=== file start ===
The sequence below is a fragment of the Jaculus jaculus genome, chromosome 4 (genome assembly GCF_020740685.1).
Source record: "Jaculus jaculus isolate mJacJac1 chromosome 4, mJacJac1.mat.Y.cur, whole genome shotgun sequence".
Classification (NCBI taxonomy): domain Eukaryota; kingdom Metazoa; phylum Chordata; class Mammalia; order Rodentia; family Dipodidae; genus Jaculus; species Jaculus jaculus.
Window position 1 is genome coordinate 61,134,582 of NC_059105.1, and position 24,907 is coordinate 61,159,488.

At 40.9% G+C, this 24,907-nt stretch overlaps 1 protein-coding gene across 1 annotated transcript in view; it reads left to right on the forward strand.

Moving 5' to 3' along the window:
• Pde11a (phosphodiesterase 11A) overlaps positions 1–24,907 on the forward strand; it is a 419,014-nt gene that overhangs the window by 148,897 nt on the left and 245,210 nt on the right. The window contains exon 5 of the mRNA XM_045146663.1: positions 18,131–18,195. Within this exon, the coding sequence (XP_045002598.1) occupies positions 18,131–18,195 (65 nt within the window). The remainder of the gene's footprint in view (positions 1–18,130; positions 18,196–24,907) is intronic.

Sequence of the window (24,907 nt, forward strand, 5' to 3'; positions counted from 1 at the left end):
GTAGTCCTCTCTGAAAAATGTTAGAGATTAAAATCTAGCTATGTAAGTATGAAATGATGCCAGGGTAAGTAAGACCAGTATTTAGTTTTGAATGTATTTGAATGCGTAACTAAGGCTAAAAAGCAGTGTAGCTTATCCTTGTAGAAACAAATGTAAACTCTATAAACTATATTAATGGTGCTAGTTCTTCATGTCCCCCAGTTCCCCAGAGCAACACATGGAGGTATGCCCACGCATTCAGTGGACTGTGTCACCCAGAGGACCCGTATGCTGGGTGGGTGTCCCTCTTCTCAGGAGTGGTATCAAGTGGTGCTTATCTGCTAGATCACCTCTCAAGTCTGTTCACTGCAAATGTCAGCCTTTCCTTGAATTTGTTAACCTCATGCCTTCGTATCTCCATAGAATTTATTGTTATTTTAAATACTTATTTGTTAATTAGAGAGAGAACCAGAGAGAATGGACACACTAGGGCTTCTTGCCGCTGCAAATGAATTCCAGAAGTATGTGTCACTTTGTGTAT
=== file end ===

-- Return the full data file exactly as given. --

The sequence below is a fragment of the Jaculus jaculus genome, chromosome 4 (genome assembly GCF_020740685.1).
Source record: "Jaculus jaculus isolate mJacJac1 chromosome 4, mJacJac1.mat.Y.cur, whole genome shotgun sequence".
Classification (NCBI taxonomy): domain Eukaryota; kingdom Metazoa; phylum Chordata; class Mammalia; order Rodentia; family Dipodidae; genus Jaculus; species Jaculus jaculus.
Window position 1 is genome coordinate 61,134,582 of NC_059105.1, and position 24,907 is coordinate 61,159,488.

At 40.9% G+C, this 24,907-nt stretch overlaps 1 protein-coding gene across 1 annotated transcript in view; it reads left to right on the forward strand.

Moving 5' to 3' along the window:
• Pde11a (phosphodiesterase 11A) overlaps positions 1–24,907 on the forward strand; it is a 419,014-nt gene that overhangs the window by 148,897 nt on the left and 245,210 nt on the right. The window contains exon 5 of the mRNA XM_045146663.1: positions 18,131–18,195. Within this exon, the coding sequence (XP_045002598.1) occupies positions 18,131–18,195 (65 nt within the window). The remainder of the gene's footprint in view (positions 1–18,130; positions 18,196–24,907) is intronic.

Sequence of the window (24,907 nt, forward strand, 5' to 3'; positions counted from 1 at the left end):
GTAGTCCTCTCTGAAAAATGTTAGAGATTAAAATCTAGCTATGTAAGTATGAAATGATGCCAGGGTAAGTAAGACCAGTATTTAGTTTTGAATGTATTTGAATGCGTAACTAAGGCTAAAAAGCAGTGTAGCTTATCCTTGTAGAAACAAATGTAAACTCTATAAACTATATTAATGGTGCTAGTTCTTCATGTCCCCCAGTTCCCCAGAGCAACACATGGAGGTATGCCCACGCATTCAGTGGACTGTGTCACCCAGAGGACCCGTATGCTGGGTGGGTGTCCCTCTTCTCAGGAGTGGTATCAAGTGGTGCTTATCTGCTAGATCACCTCTCAAGTCTGTTCACTGCAAATGTCAGCCTTTCCTTGAATTTGTTAACCTCATGCCTTCGTATCTCCATAGAATTTATTGTTATTTTAAATACTTATTTGTTAATTAGAGAGAGAACCAGAGAGAATGGACACACTAGGGCTTCTTGCCGCTGCAAATGAATTCCAGAAGTATGTGTCACTTTGTGTAT